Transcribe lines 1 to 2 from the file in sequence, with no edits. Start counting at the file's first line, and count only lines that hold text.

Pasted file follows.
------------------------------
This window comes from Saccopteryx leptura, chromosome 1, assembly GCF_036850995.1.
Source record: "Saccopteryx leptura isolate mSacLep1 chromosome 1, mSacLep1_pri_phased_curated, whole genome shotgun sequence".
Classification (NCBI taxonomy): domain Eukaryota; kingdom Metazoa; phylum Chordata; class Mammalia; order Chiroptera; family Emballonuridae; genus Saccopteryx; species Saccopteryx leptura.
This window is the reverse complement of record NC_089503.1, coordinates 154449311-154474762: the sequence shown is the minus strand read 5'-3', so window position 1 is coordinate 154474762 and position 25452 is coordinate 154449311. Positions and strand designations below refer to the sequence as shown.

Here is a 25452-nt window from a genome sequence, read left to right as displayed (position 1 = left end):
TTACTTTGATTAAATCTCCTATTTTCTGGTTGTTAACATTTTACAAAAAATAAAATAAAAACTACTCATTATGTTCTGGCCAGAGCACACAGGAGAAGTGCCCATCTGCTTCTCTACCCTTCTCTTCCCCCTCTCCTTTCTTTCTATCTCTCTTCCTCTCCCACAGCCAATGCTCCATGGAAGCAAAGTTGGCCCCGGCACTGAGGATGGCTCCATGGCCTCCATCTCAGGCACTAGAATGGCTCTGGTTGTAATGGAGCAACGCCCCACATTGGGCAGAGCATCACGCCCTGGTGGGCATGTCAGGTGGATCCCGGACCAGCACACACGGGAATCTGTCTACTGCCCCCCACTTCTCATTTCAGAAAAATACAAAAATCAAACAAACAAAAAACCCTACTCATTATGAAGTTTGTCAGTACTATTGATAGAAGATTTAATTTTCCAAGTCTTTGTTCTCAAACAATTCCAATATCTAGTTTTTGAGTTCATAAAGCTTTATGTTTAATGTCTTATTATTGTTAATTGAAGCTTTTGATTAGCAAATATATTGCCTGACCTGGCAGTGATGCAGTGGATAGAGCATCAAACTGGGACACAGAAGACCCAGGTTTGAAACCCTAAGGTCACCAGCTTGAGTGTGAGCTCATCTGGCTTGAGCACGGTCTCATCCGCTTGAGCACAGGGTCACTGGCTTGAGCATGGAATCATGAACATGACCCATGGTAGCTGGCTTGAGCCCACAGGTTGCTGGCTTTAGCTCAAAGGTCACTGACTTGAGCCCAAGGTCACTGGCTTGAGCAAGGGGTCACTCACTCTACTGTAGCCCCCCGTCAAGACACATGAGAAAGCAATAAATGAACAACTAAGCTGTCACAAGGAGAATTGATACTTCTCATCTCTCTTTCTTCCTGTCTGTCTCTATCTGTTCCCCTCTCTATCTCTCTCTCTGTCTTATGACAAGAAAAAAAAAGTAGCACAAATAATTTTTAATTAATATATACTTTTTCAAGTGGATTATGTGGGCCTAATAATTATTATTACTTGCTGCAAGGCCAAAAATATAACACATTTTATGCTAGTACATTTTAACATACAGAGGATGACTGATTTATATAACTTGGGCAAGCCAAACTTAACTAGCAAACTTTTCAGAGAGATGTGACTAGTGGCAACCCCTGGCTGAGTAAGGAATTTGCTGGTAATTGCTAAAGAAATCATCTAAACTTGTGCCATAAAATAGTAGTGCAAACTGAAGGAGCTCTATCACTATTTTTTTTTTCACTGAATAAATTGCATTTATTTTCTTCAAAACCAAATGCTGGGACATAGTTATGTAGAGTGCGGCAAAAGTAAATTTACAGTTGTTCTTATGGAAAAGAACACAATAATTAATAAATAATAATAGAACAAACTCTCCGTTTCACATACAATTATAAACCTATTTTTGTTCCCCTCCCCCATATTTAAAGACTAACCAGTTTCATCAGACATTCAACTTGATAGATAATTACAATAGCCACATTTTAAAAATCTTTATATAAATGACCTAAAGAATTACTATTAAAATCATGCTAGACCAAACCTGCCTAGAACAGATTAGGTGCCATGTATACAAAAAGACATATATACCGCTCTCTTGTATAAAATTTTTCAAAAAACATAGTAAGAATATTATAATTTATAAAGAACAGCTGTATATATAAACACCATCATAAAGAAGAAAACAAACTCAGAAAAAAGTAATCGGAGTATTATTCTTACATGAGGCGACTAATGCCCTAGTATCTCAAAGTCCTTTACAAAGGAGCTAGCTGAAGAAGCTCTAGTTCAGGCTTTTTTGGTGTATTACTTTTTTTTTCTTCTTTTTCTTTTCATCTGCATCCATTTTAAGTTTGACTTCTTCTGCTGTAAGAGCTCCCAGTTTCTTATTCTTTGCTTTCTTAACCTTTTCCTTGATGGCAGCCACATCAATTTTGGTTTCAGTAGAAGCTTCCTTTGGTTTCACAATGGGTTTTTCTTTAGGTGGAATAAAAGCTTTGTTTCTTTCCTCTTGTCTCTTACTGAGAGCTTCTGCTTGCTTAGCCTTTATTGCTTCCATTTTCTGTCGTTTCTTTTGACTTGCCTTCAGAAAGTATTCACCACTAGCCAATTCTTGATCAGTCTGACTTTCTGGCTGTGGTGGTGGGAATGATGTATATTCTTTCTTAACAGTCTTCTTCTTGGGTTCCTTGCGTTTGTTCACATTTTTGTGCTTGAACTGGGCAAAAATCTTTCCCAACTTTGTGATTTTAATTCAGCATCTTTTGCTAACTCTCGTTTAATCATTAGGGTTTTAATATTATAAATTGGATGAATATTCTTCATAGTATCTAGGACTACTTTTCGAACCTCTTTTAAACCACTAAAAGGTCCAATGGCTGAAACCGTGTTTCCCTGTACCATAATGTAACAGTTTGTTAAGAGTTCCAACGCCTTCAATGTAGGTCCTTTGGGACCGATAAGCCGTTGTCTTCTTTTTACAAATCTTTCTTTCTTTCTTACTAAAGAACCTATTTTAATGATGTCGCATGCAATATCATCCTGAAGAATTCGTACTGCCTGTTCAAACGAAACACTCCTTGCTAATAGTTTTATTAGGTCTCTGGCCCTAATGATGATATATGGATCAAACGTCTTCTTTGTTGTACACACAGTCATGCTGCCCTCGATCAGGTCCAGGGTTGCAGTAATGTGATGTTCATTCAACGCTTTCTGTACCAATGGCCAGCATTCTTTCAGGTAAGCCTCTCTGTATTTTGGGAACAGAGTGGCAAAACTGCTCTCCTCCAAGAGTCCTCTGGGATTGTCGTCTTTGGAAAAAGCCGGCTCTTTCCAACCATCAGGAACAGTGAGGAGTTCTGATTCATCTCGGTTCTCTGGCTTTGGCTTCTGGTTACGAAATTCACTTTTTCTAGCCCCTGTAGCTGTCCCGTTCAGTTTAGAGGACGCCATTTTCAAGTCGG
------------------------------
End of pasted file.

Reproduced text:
This window comes from Saccopteryx leptura, chromosome 1, assembly GCF_036850995.1.
Source record: "Saccopteryx leptura isolate mSacLep1 chromosome 1, mSacLep1_pri_phased_curated, whole genome shotgun sequence".